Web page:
Flying under the radar among last week’s Tesla Q4 recap and the announcement of the Model 3 reservation opening date was a change in the company’s pre-paid service plan. Previously, the unexpired portion of a pre-paid service contract could be transferred to a subsequent owner upon payment of a $100 fee.
Update Feb. 15, 2016: Tesla issues statement saying details were posted in error
The latest change in the pre-paid service agreement eliminates the transferability provision. From here on, Tesla will give the current owner a refund for any unused portion of the contract if the car exchanges hands before the service term expires. A new owner will have to purchase a new service contract if he or she chooses to do so.
Tesla has also juggled the prices of its pre-paid service plans. Under the old program, 4 years of pre-paid routine service cost $1,900 while the new price is $2,100. The price for an 8 year plan has also increased $200 to $4,000. Free wheel alignments are no longer included as part of Tesla’s routine factory service.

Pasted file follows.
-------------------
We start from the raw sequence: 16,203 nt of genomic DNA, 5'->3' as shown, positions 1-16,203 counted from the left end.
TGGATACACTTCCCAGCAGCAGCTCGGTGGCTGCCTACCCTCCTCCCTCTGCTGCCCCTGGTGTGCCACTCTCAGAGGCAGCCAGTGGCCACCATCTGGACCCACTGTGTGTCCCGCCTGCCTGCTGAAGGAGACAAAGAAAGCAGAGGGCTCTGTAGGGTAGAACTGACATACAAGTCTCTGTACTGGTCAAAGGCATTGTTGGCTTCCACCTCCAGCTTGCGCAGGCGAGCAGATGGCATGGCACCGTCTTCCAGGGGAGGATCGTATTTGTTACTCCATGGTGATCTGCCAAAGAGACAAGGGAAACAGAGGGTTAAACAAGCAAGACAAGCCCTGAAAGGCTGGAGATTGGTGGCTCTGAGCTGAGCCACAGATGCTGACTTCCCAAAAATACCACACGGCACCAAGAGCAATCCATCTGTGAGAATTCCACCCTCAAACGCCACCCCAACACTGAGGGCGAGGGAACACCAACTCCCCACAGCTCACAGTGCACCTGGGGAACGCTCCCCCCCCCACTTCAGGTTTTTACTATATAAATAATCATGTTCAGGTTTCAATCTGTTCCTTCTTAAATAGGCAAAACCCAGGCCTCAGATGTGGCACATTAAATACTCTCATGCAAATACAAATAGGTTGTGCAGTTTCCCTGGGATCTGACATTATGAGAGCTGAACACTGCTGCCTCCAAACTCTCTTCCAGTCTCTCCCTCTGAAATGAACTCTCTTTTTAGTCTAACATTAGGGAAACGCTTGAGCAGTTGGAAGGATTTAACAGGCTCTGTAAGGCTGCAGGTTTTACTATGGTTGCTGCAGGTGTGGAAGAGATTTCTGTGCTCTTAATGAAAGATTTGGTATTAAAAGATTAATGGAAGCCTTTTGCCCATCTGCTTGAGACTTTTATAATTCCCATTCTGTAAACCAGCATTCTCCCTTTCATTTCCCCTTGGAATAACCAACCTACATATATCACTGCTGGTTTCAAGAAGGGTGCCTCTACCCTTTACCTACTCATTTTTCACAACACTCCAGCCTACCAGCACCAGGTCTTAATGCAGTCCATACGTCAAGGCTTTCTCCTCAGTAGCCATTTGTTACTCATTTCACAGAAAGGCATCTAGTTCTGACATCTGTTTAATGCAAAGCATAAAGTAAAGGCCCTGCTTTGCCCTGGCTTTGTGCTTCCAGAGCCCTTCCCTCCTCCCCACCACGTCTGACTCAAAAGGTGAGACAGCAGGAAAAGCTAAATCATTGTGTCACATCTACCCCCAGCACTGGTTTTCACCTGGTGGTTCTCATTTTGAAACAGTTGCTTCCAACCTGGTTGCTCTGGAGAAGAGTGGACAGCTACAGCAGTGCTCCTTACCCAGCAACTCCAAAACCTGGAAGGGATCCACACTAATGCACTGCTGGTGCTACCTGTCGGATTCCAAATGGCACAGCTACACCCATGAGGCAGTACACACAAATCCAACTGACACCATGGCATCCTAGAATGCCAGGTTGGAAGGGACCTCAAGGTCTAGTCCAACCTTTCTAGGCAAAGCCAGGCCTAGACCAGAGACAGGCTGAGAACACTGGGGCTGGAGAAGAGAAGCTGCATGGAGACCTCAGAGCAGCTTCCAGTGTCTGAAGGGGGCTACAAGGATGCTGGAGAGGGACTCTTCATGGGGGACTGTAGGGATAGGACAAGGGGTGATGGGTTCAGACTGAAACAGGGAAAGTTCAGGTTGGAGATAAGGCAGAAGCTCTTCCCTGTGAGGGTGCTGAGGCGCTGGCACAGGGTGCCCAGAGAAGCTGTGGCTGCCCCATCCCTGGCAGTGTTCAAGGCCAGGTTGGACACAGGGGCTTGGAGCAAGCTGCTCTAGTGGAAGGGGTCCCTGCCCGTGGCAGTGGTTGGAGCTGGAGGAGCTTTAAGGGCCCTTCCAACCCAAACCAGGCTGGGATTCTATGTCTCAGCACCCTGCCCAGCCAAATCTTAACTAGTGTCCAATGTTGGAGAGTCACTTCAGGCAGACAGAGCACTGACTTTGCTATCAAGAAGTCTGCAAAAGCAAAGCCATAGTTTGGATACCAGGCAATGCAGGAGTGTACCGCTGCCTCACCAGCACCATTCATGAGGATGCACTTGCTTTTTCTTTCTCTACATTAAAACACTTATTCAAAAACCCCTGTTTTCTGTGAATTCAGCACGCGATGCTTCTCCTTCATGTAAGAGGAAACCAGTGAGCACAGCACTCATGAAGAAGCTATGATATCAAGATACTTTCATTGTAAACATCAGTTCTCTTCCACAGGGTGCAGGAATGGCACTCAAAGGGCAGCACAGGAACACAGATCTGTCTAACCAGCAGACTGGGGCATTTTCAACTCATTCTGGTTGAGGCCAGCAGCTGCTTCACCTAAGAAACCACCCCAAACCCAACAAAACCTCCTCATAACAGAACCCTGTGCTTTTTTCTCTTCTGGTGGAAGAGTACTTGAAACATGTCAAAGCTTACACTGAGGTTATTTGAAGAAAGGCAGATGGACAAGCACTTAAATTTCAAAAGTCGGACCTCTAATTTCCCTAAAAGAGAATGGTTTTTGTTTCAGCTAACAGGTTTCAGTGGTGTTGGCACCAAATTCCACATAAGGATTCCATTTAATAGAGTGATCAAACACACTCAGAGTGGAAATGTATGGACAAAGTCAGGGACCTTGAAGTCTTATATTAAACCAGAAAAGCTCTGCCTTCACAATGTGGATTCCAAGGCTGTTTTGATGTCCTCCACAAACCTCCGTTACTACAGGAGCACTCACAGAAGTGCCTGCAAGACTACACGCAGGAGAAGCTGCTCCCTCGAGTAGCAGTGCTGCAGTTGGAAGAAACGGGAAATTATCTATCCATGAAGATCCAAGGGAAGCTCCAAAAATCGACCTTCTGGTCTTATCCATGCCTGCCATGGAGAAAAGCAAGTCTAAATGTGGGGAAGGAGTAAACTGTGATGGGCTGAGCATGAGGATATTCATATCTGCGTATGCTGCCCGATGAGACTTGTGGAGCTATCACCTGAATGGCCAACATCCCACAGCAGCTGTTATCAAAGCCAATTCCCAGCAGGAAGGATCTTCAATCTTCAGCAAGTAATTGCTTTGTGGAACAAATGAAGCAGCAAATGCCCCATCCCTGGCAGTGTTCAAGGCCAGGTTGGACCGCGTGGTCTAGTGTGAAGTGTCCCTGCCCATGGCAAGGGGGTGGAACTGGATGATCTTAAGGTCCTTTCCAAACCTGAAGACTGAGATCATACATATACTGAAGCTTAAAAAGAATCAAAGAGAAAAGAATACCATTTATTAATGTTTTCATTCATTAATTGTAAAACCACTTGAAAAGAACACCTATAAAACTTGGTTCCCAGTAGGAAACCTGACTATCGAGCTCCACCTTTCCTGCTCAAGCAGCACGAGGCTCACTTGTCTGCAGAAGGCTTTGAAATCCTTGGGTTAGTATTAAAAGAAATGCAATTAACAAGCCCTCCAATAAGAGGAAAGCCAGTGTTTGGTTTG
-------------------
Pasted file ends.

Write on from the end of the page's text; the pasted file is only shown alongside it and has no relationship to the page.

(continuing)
“Tesla has an affluent customer base, and these buyers rarely keep a car longer than 4 years or 50,000 miles,” says Karl Brauer, automotive industry analyst for Kelley Blue Book. “By eliminating the warranty transfer option Tesla has largely neutralized the benefits of its extended warranty coverage. It lets Tesla technically offer longer vehicle coverage while exposing the automaker to minimal real-world cost increases. Bottom line, if you can’t transfer the warranty, your options as a buyer are reduced.”
Tesla did not announce the changes. They were discovered recently by comparing previous versions of the Tesla Motors website with the version that appears online today, according to The Verge.
More Tesla Service News
- Should you buy the Tesla pre-paid service plan?
- Should I buy the Tesla Extended Service Agreement?
- What goes into a Tesla Model S annual service?